In B2C it’s just one single individual trying to make a purchase, in B2B, it’s whole company that you are after. We could say that a B2C company markets directly to an end user, whereas a B2B company markets to a group. B2B companies market to others or a group of end users. They may market to the CEO or business decision maker, as well as to the marketing or tech person who’ll use the product. The “customer” in B2B are business decision makers, the C-Level executives who make decisions on behalf of the entire organization. These people are invested in making their businesses better, stronger, faster. They want products or services that can help them do that. The B2B customer journey involves multiple decision-makers and stakeholders to manage, including managers, product users, technical staff, executives, etc. B2B marketing content needs to appeal to and meet the different pain points and needs of various stakeholders involved in the purchase process.
B2B vs. B2C Decision-Making Process
B2C involves one decision-maker, whereas B2B may involve a committee. When it’s an individual, it can be any number of factors or just one. When it’s decision-by-committee, there are choices being made in each individual’s mind, and these choices eventually make up a consensus. B2B buyers are planned and logical, based on needs, whereas B2C are emotional, based on want and desire. That’s is not completely true. In my experience, I meet businesses customers who make a purchase – such as which supplier/vendor to work with – based on gut feeling.
Tactics to Reach Your B2B or B2C Audience
Whether you’re in the B2B or B2C channel, here are some tools that will help you get your message across to your target audience:
- Personas, use cases, and scenarios: When thinking about marketing for B2B, I need to go through a handful of user scenarios and use-cases. I think about the various departments or people who weigh in – including the CFO, who is most concerned about cost; the IT department, which, if we’re talking software, for example, has to know how this product/service will be installed and how it will “hit” the computers at the organization; and the end user, who is my favorite, being the most tactical. Ultimately I need to package all of this up for the business decision maker (BDM) so they can see things from this triad of points of view and make an educated best decision for the company. Personas can be useful in both B2B and B2C, though in B2B you want to think about end-user groups.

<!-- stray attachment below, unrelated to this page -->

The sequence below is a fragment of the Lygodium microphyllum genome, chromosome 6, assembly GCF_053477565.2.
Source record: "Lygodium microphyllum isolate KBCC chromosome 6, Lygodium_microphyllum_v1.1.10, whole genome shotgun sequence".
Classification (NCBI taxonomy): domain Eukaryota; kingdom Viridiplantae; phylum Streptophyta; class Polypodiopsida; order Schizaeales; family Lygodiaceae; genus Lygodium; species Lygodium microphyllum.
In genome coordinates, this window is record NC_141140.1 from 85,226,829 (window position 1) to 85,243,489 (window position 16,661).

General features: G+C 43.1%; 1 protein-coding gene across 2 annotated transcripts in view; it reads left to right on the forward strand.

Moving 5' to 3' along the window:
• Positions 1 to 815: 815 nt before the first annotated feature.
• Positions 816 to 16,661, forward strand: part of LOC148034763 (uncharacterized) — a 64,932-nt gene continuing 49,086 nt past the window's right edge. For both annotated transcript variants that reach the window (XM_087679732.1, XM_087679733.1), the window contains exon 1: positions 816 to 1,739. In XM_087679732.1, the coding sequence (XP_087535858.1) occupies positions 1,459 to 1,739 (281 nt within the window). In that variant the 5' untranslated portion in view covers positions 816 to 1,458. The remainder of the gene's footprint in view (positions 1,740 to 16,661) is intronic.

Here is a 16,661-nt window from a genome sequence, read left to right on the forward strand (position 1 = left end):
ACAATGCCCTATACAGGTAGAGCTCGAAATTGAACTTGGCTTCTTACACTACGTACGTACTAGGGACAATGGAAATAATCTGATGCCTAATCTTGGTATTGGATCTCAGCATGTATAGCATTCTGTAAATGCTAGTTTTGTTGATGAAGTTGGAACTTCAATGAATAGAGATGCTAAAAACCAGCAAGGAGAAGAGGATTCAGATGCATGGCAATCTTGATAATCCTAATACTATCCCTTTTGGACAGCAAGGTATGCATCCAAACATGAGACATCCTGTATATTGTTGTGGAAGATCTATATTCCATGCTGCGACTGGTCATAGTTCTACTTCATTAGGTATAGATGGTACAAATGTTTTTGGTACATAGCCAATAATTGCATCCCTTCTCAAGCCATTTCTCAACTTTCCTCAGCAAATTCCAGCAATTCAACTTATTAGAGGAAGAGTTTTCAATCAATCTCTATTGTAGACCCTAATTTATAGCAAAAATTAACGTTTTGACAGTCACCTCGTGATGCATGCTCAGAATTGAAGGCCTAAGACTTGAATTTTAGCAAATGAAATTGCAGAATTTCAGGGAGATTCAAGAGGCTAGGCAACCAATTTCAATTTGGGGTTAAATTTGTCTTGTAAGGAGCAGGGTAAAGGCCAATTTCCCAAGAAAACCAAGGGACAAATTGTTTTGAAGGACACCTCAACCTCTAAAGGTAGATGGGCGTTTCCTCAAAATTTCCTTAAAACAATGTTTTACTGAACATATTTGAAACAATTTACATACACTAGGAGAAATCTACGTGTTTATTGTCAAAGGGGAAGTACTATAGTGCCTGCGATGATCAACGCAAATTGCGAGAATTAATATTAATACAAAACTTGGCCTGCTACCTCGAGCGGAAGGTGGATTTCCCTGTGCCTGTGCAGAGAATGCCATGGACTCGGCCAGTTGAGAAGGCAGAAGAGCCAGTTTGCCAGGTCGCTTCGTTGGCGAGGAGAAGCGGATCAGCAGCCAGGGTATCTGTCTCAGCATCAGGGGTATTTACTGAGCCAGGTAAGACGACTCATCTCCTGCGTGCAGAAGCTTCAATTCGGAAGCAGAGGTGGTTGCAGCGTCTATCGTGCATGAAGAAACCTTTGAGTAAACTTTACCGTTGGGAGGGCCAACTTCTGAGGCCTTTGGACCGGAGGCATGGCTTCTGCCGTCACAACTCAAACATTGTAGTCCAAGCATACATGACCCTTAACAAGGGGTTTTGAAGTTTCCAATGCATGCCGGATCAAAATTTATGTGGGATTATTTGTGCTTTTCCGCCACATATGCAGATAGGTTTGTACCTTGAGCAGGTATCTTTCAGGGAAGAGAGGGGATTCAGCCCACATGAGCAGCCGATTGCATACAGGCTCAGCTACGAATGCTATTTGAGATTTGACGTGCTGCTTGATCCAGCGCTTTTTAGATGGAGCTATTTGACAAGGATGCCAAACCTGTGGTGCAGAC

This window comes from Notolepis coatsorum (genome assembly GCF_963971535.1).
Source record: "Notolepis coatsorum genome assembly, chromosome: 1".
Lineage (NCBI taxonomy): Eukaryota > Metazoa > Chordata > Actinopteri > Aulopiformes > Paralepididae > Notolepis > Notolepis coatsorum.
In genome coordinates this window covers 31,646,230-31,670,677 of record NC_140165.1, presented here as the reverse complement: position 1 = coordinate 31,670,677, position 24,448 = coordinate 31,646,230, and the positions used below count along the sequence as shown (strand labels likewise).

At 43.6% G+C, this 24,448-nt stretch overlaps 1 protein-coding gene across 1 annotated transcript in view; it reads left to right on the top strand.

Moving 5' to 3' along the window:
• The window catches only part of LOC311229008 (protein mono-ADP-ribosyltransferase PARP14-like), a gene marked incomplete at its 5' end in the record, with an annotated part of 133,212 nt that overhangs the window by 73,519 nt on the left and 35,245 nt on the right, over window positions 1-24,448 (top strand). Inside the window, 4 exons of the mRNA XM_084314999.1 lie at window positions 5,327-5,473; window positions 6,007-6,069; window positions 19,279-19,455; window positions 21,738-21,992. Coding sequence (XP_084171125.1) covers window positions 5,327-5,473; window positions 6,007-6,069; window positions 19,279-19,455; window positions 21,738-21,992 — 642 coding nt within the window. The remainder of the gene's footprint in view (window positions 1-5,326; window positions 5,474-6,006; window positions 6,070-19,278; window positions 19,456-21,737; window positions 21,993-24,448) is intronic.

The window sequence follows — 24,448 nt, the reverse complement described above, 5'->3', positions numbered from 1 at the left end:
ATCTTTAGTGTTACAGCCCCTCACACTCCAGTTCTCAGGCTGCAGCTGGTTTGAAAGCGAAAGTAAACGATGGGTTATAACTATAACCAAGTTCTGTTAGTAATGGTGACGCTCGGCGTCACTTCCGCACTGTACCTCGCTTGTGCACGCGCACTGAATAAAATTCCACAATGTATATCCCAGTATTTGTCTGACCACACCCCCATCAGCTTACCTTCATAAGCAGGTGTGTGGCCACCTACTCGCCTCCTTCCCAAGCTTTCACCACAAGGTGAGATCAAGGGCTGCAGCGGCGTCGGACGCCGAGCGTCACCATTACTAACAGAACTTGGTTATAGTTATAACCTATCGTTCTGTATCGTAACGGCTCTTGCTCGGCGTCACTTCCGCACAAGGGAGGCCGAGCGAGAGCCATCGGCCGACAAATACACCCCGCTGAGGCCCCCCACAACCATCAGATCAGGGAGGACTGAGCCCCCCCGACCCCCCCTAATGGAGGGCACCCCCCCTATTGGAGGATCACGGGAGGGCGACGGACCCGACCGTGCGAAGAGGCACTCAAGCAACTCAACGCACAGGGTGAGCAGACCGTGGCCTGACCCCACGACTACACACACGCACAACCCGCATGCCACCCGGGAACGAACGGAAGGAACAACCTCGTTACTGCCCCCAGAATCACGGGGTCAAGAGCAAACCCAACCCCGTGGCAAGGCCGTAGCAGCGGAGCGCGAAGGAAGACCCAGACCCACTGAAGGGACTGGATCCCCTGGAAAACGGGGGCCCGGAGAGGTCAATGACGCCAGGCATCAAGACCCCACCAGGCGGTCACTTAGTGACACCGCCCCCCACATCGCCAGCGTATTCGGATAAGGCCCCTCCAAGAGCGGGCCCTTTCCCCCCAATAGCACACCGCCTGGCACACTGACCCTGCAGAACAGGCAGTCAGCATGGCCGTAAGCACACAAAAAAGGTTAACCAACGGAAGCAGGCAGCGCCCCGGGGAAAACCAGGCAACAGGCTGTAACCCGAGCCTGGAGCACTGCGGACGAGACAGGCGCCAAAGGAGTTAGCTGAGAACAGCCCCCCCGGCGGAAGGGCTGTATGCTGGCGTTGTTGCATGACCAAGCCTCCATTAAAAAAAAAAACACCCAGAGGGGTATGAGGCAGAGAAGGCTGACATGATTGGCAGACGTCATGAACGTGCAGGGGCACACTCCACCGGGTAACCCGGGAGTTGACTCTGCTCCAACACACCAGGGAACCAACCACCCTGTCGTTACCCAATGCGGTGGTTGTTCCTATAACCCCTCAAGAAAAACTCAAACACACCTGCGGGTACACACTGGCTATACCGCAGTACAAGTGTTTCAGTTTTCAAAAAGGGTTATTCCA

- Channels: In both types of marketing you need to consider where your prospects are likely to be and how you can best reach them. There are some differences here, however. For example, B2C customers can be found in many places. The number of engagement channels in B2C can exceed way larger than that of B2B. You can market traditionally via advertising in magazines or online or radio. You can (and should) have a social presence. You may do events – planned or viral – to capture attention. Potential customers are everywhere. You can find them. “Businesses” too are everywhere – but they’re more selective in the way they want to be marketed to and where they expect to get a hard sell. Yes, you may be able to reach a savvy B2B customer via Twitter or Facebook – and definitely via LinkedIn. But you also probably need to add trade shows, direct calls, and/or more in-depth pitches and proposals.
- Language: Once you’ve found good leads, what will you say to them – and how will you say it? I’ve talked about this one before, but how do your potential customers want to be talked to? Those user personas come in handy here, as do listening tools like social media and focus groups. How do your customers talk? You should be using their vernacular. This applies to both B2C and B2B. With B2B marketing you may be able to use more industry jargon or business-friendly terms, but at the end of the day, you want to speak the same language as your customers.
- Data. The kind of data that you save in B2B and B2C are usually different. Plus, B2B sources data mostly from CRM while B2C builds the database from scratch. Since the B2C sale is largely driven by emotional impulse the quality of the data is centered around user’s browsing behavior and lifestyle attributes.
B2B Marketing Automation Platforms
B2B marketing is more like a process. B2B technologies focus on education and value-sharing for a large group and focused on nurturing a lead through a sales funnel. The priorities in B2B are Lead scoring, Lead nurturing, CRM integration. B2B’s pain point is lifecycle management.
The best B2B Marketing Automation Platforms currently in the market are:
- Salesforce Pardot (SMEs and Enterprise Businesses)
- Marketo (SMEs)
- HubSpot (Micro Enterprises and SMEs)
- Oracle Marketing Cloud (Enterprise Businesses)
B2C Marketing Automation Platforms
B2C is more about tests and experimentations and it needs tools that let them create powerful segments. B2C technologies focus on the customer journey and where the individual is in his or her unique process. The priorities in B2C are Retargeting, Reputation management, Retention marketing, Multi-channel engagement. B2C’s pain point is retention.
The best B2C Marketing Automation Platforms currently in the market are: